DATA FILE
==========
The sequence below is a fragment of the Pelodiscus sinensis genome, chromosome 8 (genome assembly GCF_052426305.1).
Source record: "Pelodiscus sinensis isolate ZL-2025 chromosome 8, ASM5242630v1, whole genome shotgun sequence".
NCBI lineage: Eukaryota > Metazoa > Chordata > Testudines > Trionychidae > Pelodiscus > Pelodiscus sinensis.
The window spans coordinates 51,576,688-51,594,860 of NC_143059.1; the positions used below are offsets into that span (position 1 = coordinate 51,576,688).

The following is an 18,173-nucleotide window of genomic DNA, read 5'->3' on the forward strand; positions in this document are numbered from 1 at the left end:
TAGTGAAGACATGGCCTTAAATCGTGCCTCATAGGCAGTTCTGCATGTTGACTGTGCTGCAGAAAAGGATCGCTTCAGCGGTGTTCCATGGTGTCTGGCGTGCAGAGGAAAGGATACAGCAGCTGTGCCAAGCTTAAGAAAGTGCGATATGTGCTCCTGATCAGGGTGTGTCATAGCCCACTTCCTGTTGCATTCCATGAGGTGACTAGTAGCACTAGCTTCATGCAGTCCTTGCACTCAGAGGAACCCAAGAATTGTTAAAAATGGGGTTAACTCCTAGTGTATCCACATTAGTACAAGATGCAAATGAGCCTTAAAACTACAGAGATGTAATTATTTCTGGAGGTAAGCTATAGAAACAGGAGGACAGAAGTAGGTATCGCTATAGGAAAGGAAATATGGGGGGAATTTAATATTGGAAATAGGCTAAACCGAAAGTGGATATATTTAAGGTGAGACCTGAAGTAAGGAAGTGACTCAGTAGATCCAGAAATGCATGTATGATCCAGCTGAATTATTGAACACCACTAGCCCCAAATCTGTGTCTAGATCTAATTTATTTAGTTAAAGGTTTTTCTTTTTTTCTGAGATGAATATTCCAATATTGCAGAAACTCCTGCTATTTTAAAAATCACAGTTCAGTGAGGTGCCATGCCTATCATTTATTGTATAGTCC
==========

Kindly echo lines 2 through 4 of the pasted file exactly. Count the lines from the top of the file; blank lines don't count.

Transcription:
Source record: "Pelodiscus sinensis isolate ZL-2025 chromosome 8, ASM5242630v1, whole genome shotgun sequence".
NCBI lineage: Eukaryota > Metazoa > Chordata > Testudines > Trionychidae > Pelodiscus > Pelodiscus sinensis.
The window spans coordinates 51,576,688-51,594,860 of NC_143059.1; the positions used below are offsets into that span (position 1 = coordinate 51,576,688).